1. If your business is primarily used for wholesaling, manufacturing or storage
2. If your cost of occupancy is more than $1m per year
3. If the term of the lease is less then one year (unless consecutively renewed)
4. You’re a listed corporation or a subsidiary of a listed corporation
5. Your business has been granted an exemption.

In all of these cases your premises are generally not considered ‘retail premises’ and therefore the Act will not apply to your business.

What should the landlord give me before I sign a Retail Lease?

The Act requires the landlord to give the tenant the following:

1. A copy of the proposed lease at least 7 days before you sign the lease
2. A copy of the Victorian Small Business Commissioner Information brochure on retail leases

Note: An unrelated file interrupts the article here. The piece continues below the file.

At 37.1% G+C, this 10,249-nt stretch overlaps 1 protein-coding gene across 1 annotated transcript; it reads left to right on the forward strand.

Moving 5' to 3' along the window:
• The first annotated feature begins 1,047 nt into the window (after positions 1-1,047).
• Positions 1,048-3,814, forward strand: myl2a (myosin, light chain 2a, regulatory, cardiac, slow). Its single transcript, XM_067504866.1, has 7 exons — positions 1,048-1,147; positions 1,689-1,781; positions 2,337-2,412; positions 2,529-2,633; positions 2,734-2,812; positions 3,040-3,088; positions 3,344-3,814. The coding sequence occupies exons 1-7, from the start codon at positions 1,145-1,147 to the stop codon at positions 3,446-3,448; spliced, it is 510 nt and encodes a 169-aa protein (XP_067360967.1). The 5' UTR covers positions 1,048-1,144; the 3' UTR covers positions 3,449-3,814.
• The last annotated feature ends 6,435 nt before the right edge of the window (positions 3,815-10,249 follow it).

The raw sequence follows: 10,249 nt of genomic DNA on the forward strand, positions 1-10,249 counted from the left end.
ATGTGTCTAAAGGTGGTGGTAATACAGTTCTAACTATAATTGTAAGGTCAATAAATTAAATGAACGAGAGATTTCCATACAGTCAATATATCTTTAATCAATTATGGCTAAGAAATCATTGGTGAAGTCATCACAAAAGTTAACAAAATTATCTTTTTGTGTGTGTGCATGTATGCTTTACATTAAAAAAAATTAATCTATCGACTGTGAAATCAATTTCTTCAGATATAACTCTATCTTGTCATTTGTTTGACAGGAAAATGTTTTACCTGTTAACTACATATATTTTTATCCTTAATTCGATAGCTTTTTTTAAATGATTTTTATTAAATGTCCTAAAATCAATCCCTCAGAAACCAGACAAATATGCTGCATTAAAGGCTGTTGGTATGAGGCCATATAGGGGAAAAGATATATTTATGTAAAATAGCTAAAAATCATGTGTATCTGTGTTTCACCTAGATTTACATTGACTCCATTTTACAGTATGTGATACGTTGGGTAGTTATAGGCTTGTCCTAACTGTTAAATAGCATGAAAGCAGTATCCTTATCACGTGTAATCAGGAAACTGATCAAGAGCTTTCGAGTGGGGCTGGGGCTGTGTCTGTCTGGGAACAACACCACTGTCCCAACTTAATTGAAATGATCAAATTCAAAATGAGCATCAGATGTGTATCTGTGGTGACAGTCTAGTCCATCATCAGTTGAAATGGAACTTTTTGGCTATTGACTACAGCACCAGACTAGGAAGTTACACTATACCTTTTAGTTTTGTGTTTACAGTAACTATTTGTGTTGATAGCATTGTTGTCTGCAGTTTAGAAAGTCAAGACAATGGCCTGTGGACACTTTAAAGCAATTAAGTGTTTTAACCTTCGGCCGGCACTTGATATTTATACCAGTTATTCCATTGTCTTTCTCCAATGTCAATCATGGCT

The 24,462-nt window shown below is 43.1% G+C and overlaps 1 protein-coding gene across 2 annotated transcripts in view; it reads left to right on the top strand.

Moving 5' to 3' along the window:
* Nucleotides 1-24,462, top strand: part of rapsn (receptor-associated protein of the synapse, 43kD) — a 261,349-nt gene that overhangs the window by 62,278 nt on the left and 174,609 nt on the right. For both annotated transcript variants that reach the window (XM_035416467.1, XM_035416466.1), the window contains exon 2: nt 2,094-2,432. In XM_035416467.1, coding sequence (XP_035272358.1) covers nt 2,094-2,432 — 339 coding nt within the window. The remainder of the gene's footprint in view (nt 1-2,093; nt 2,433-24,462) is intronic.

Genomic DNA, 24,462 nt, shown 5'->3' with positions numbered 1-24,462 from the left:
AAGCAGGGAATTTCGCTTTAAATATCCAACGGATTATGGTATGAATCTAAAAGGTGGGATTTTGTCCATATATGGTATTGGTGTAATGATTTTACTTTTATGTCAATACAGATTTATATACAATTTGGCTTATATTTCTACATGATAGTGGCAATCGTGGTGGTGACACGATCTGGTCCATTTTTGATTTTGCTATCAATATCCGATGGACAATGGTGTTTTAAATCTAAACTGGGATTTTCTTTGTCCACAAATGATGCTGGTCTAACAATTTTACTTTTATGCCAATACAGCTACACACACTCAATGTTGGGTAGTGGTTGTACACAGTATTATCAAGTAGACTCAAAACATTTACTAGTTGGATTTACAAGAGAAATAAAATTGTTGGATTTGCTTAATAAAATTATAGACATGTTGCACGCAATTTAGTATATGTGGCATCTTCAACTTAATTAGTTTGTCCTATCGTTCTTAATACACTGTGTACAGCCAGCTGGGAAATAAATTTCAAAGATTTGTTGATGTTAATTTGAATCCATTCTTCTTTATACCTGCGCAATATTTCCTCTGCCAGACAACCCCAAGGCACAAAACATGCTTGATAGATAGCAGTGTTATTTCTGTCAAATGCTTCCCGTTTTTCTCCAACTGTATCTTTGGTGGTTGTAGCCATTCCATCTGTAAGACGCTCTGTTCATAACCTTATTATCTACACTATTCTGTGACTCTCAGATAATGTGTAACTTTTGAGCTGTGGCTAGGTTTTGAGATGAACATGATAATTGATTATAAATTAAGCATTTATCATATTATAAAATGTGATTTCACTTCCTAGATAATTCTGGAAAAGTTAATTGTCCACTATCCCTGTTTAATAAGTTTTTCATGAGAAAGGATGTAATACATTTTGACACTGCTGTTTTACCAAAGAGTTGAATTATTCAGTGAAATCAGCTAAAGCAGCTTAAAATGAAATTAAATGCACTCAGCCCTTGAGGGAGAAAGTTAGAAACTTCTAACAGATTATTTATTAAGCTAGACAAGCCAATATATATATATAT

3. A disclosure statement at lease 7 days before you sign the lease

Once you’ve signed the lease the landlord is required to provide you with a copy of the fully signed lease within 28 days.

If you’re thinking about signing a retail lease and would like a leasing expert to guide you through the process please contact Mira Stammers on 1300 822 708.

Mira Stammers is the CEO of Legally Yours. Mira has extensive experience in corporate law in both Melbourne and London and regularly advises business owners in the areas of corporate and real estate law. Mira has a team of expert lawyers experienced in all areas of law that provide fixed-fee legal advice to businesses across Australia. If you’re looking for an expert leasing lawyer, Mira can help. Email

So what’s the difference between a property solicitor and a conveyancer?

property law

Now that’s a question we’re often asked, and rightly so.

It can be confusing when you’re offered what seems to be the same service by two different professionals.